Laboratory of Molecular Parasitology
Trypanosomes remain a problem for humans and other animals throughout large regions of Africa and South America. African sleeping sickness and Chagas disease are invariably fatal, though it may take weeks or years to succumb, depending on the species and the strain. Dr. Cross’s laboratory focuses on how trypanosomes evade our immune systems and on overcoming the obstacles that have prevented the development of a successful vaccine.
Dr. Cross’s laboratory studies the novel biochemical and genetic characteristics of trypanosomes. These organisms branched very early in eukaryotic evolution, and they have significant, and sometimes bizarre, variations from the conventional mechanisms of gene expression. Research on trypanosomes also sheds light on how more complex, higher eukaryotic regulatory systems have evolved.
Trypanosoma brucei is one species of trypanosome that causes African sleeping sickness and is transmitted by the Glossina species, commonly known as the tsetse. Ten million copies of a single glycoprotein form the surface coat of the parasite, a dense structure that surrounds the entire cell body and the flagellum. Using recombinatorial mechanisms, trypanosomes possess an infinite capacity for switching among the hundreds of genes encoding members of the variant surface glycoprotein (VSG) family, allowing infections to evade the mammalian host’s immune system so the parasites survive and proliferate indefinitely, until death of the host.
The main focus of Dr. Cross’s lab is to identify the mechanisms that regulate VSG switching and expression. The parasite exerts very tight control over VSG expression, making only one VSG at any given time. The genes involved in VSG production are close to the ends of the chromosomes, called the telomeres, which is somehow important for regulating their expression.
Using biochemical methods, Dr. Cross’s lab has identified and analyzed VSGs and, through advances in trypanosome genetics, many pioneered in his lab, has learned how the parasite regulates their production. They have found that two predominant mechanisms are used to switch a VSG gene: the telomeric expression site that is being transcribed can be switched, or VSG genes can be shuttled from locations on other chromosomes to an active expression site. Neither method guarantees activation of the appropriate VSG, however, and Dr. Cross’s lab is researching how changes in telomere length and the presence of novel histone modifications may regulate the transcription of VSG genes in particular and gene expression in general in trypanosomes. In collaboration with F. Nina Papavasiliou’s Laboratory of Lymphocyte Biology, the lab is also studying mechanisms involved in VSG gene switching mediated by recombination machinery and determining the entire repertoire of VSG genes and their evolutionary relationships in the genomes of several trypanosome clones.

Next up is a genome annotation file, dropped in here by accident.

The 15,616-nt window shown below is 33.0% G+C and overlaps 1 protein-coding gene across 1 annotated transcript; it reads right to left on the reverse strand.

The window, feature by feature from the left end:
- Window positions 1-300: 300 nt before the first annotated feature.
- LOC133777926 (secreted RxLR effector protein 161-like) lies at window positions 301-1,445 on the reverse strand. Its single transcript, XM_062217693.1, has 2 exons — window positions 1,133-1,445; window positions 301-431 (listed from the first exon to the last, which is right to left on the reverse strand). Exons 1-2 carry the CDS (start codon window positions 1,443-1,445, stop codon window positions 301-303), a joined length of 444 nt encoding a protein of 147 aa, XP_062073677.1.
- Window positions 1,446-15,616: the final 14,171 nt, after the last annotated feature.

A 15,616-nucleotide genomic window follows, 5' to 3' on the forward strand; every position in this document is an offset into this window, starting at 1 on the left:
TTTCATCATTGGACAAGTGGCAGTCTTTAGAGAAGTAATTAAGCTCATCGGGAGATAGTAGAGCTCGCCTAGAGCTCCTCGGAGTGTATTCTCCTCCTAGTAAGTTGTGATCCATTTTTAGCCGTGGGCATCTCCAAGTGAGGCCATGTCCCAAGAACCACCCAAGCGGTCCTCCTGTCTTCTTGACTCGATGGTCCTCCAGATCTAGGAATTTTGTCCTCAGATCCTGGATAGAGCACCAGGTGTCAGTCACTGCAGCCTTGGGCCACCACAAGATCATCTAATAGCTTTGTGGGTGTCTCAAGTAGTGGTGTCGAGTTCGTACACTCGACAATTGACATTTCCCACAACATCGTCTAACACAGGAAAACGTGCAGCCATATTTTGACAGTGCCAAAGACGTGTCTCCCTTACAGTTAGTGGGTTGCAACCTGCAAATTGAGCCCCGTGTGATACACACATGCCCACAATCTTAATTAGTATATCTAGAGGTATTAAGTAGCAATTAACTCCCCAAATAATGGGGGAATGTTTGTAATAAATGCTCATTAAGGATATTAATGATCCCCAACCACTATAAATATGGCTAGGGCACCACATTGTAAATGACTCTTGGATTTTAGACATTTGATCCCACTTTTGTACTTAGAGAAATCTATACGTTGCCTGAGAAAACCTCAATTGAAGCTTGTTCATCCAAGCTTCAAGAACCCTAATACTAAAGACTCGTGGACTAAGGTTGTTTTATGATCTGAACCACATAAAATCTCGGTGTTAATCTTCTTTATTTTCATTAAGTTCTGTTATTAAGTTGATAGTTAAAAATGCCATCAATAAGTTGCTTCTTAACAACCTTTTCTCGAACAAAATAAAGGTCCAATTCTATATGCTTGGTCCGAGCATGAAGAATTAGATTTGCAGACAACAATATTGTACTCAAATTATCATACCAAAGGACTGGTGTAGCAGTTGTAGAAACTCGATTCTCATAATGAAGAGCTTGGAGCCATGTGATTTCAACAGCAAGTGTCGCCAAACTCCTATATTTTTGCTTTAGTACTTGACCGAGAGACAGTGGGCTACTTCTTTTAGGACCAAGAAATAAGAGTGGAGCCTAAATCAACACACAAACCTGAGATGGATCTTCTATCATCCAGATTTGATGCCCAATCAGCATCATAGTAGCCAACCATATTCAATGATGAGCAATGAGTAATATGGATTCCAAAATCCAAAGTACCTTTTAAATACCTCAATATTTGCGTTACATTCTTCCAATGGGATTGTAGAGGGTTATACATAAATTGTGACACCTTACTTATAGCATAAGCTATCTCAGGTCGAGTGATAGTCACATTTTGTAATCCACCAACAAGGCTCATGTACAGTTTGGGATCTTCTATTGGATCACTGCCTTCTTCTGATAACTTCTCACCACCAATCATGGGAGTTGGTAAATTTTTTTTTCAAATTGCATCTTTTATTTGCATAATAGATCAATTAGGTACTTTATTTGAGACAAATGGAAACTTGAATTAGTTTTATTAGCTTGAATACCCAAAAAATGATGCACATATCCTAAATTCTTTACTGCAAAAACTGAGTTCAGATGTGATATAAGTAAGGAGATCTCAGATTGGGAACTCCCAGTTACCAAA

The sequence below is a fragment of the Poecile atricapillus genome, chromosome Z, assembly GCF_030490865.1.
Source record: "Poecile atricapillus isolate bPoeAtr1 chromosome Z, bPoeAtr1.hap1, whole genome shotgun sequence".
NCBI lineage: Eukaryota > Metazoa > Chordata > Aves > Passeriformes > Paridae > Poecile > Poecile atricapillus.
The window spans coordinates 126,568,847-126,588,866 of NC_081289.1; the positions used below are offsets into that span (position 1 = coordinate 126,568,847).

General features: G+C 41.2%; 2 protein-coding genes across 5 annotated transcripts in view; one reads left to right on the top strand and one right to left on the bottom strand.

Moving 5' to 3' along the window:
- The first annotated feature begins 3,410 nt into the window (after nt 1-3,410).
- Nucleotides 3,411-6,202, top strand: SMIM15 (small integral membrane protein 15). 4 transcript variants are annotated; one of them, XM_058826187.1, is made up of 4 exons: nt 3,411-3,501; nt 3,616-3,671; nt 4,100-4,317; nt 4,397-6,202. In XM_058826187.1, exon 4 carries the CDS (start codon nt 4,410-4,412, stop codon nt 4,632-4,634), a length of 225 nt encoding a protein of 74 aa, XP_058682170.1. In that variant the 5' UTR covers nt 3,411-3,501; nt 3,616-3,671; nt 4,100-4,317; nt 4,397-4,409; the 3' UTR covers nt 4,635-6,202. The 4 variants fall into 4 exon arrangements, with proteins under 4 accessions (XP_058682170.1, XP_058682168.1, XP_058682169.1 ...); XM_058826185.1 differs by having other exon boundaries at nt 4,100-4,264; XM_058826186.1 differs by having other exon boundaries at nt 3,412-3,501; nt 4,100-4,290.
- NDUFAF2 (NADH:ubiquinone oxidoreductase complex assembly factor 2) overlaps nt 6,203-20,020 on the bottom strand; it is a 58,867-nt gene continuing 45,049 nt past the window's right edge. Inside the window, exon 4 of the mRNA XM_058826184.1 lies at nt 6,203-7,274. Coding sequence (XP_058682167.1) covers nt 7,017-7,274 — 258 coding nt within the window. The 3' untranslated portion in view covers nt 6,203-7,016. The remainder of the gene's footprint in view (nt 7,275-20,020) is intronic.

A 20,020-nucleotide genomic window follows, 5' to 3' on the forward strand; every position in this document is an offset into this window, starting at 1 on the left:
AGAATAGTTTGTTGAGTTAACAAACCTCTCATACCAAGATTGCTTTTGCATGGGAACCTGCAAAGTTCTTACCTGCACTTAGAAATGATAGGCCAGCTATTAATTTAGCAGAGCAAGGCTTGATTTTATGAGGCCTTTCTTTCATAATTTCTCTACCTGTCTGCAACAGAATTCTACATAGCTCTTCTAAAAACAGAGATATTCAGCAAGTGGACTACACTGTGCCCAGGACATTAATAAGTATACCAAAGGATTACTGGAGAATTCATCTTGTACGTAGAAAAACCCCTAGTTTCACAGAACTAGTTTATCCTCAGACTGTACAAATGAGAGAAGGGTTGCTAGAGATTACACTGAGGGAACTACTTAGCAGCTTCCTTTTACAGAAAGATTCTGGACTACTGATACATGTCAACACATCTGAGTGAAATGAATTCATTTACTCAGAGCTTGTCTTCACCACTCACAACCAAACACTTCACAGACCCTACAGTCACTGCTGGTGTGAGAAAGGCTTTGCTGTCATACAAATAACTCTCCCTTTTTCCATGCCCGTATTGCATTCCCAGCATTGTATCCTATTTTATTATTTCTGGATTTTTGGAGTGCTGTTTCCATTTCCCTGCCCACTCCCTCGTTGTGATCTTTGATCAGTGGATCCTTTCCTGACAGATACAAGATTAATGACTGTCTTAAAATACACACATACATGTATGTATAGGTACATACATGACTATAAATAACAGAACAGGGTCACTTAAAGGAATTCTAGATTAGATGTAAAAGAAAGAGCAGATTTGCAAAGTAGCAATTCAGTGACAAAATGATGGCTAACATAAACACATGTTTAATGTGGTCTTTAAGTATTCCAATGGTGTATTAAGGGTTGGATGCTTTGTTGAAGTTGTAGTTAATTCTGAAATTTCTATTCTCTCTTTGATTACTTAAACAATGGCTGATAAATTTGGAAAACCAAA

Dr. Cross also maintains interests in genome-wide analysis of trypanosome gene expression, including developmental regulation and the role of histone modifications in regulating the polycistronic transcription that is a feature of trypanosomes and is unique among eukaryotic cells.
Dr. Cross was the first to identify the constituents of the coat as numerous copies of a single glycoprotein. Dr. Cross’s lab was also the first to characterize a mechanism for protein anchoring to the cell membrane, called glycophosphatidylinositol (GPI) anchoring, that has since been found to be used for numerous proteins in a wide range of organisms. Trypanosomes use GPI anchoring to a greater extent than any other cell type, and there are some unique features of GPI anchoring in these parasites that are still not well understood.
Born in Cheshire, England, Dr. Cross received his undergraduate degree in 1964 and his Ph.D. in biochemistry in 1968 from the University of Cambridge, where he held a Medical Research Council Research Training Scholarship and was an Imperial Chemical Industries Fellow during his postdoc. From 1970 to 1977 he worked in the biochemical parasitology unit of the Medical Research Council. He then joined the Wellcome Research Laboratories of the Wellcome Trust in England, where he was the head of the department of immunochemistry and molecular biology. Dr. Cross came to Rockefeller in 1982. In 1984 Dr. Cross was corecipient of the Paul Ehrlich and Ludwig Darmstaedter Prize, awarded in Germany, and received the Chalmers Memorial Medal of the Royal Society of Tropical Medicine and Hygiene in 1983. He was elected a fellow of The Royal Society in 1984.